For the sake of comparisons, here's an example of the two cameras mentioned earlier.





I guess I'd feel uncomfortable as well with the Pentax being pointed at me.
Put a 35-100 f4-5.6 on that Olympus. That's a stealthy telephoto. Even the f2.8 version isn't big.

09-26-2018, 10:12 PM   #20
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QuoteOriginally posted by calsan Quote
Try and take architectural photos where you want no-one in the shot. Just as you click the shutter release, several people will lunge into the frame. ie - my theory is that if people sense that they are not wanted in the shot, they will be very happy to stand in front of your camera.... and vis-versa...
lol. I've certainly had a lot of blocked shots. That's okay, since someone else's right to travel should get higher priority than my photos. It's my obligation to work around people.

What annoys me is when I'm setting up a wide shot on a tripod, trying to time it for when people are in good places. Overly polite people stop just short of my camera but in the edges of the frame, trying not to ruin my photo. KEEP WALKING!
09-26-2018, 10:31 PM   #21
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What about trying a smaller lens, like a FA50 or an FA43? You said your 50mms were big, but are they bigger than a traditional 50mm?
09-27-2018, 04:30 AM - 1 Like   #22
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QuoteOriginally posted by alamo5000 Quote
Really there is no right or wrong answer. It all is dependent on situations and what your end product is that you want to produce. Planning 3, 4 or 5 days for a 30 or 45 minute window to get shots isn't what a lot of people consider 'street' but it really in fact is.


I guess the real question here is are you trying to document something or are you trying to create and capture an artistic impression of something?
Thanks for the feedback. I'll try to plan ahead the next time the urge to take street photos hits me. Usually however I just end up grabbing a camera and walking out the door... looking for that one moment of inspiration to capture something good. As for your question, I'm trying to focus more on the artistic rather than documentary aspect of street life. It's easy to take something that looks like it belongs in a news article, but to me, there's something special about a photo with artistic quality; something Cartier-Bresson did so well.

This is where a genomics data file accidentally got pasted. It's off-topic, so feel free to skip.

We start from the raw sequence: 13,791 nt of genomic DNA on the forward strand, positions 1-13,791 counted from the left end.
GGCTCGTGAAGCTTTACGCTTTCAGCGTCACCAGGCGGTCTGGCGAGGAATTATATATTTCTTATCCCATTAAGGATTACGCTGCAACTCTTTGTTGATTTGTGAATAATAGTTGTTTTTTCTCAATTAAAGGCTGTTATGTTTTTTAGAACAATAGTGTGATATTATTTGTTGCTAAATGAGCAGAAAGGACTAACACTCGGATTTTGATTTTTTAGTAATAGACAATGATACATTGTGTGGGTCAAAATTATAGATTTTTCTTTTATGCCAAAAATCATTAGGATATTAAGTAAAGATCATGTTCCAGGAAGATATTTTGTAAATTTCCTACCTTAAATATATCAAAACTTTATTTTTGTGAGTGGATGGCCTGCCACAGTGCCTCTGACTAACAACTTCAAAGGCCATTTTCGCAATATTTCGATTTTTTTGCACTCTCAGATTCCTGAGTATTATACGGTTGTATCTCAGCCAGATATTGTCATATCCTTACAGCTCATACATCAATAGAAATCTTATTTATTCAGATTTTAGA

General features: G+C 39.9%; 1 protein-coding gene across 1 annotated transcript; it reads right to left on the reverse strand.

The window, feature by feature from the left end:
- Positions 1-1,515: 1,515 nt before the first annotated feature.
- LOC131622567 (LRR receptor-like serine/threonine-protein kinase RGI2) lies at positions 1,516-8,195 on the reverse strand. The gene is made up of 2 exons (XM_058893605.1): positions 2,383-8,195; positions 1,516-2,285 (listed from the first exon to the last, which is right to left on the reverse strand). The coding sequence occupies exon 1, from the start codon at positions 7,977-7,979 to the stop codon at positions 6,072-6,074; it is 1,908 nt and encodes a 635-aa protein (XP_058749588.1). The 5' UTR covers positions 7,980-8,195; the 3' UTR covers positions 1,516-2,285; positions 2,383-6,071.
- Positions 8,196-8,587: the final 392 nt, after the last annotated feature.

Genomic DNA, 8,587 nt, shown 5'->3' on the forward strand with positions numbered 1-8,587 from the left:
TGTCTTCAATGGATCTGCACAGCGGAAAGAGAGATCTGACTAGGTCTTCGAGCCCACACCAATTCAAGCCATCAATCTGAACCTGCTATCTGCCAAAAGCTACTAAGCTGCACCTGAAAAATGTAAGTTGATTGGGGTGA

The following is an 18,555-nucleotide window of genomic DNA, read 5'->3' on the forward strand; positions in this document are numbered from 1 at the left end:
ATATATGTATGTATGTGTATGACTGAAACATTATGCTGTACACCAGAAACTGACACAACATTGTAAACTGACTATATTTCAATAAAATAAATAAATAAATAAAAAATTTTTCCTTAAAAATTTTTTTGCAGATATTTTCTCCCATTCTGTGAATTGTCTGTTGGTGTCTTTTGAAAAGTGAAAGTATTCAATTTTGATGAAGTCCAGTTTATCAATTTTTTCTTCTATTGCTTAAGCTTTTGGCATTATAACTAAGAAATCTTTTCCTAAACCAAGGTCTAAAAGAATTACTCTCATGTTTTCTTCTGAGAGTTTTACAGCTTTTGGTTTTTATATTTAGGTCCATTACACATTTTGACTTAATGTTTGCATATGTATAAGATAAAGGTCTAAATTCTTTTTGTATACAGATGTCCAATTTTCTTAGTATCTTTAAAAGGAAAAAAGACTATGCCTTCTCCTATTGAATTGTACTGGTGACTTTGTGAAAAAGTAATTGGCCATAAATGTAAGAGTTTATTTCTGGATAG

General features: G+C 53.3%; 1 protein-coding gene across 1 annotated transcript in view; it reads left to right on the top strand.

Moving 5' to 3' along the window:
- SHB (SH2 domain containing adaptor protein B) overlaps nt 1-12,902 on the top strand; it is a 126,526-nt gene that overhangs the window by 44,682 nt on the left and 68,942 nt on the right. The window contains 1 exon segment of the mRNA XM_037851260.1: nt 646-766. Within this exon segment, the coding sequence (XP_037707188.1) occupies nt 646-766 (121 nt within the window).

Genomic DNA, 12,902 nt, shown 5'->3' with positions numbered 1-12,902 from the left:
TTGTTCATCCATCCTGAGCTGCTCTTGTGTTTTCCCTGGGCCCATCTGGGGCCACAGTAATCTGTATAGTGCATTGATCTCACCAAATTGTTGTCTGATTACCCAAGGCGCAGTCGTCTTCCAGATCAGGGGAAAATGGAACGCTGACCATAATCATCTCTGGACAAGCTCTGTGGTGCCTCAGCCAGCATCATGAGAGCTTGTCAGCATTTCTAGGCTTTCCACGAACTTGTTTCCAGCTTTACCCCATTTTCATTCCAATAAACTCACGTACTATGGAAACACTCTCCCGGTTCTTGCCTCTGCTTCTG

QuoteOriginally posted by leekil Quote
What about trying a smaller lens, like a FA50 or an FA43? You said your 50mms were big, but are they bigger than a traditional 50mm?
Yes, even the Pentax HD *50mm is ginormous compared to most 50mm primes and is around the same size as the 24-70. I do have a legacy Pentax 50mm f2 that I've used on occasion. Perhaps I'll go back to that.

Last edited by amstel78; 09-27-2018 at 04:35 AM.
09-27-2018, 07:13 AM   #23
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QuoteOriginally posted by amstel78 Quote
Thanks for the feedback. I'll try to plan ahead the next time the urge to take street photos hits me. Usually however I just end up grabbing a camera and walking out the door... looking for that one moment of inspiration to capture something good. As for your question, I'm trying to focus more on the artistic rather than documentary aspect of street life. It's easy to take something that looks like it belongs in a news article, but to me, there's something special about a photo with artistic quality; something Cartier-Bresson did so well.
I love that first photo!!!!

And you and me are alike in the sense of focusing on the artistic. I personally almost never get the opportunity to do 'street photography' (I live in rural Texas) so in ways I envy people (photography wise) that live in cities. In normal situations I travel a lot when I can. I recall walking around a place like Istanbul on sensory overload. You could spend a year there without any problem. Other cities too.


When I go to places like that I often either walk around for days exploring and making notes (physical) or mental about the who what when and wheres. Paying particular attention to light is the biggest deal to me and then throw in some fantastic composition....it's actually an art form so if it was easy everyone would be doing it.

09-27-2018, 08:04 AM   #24
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QuoteOriginally posted by alamo5000 Quote
I love that first photo!!!!

And you and me are alike in the sense of focusing on the artistic. I personally almost never get the opportunity to do 'street photography' (I live in rural Texas) so in ways I envy people (photography wise) that live in cities. In normal situations I travel a lot when I can. I recall walking around a place like Istanbul on sensory overload. You could spend a year there without any problem. Other cities too.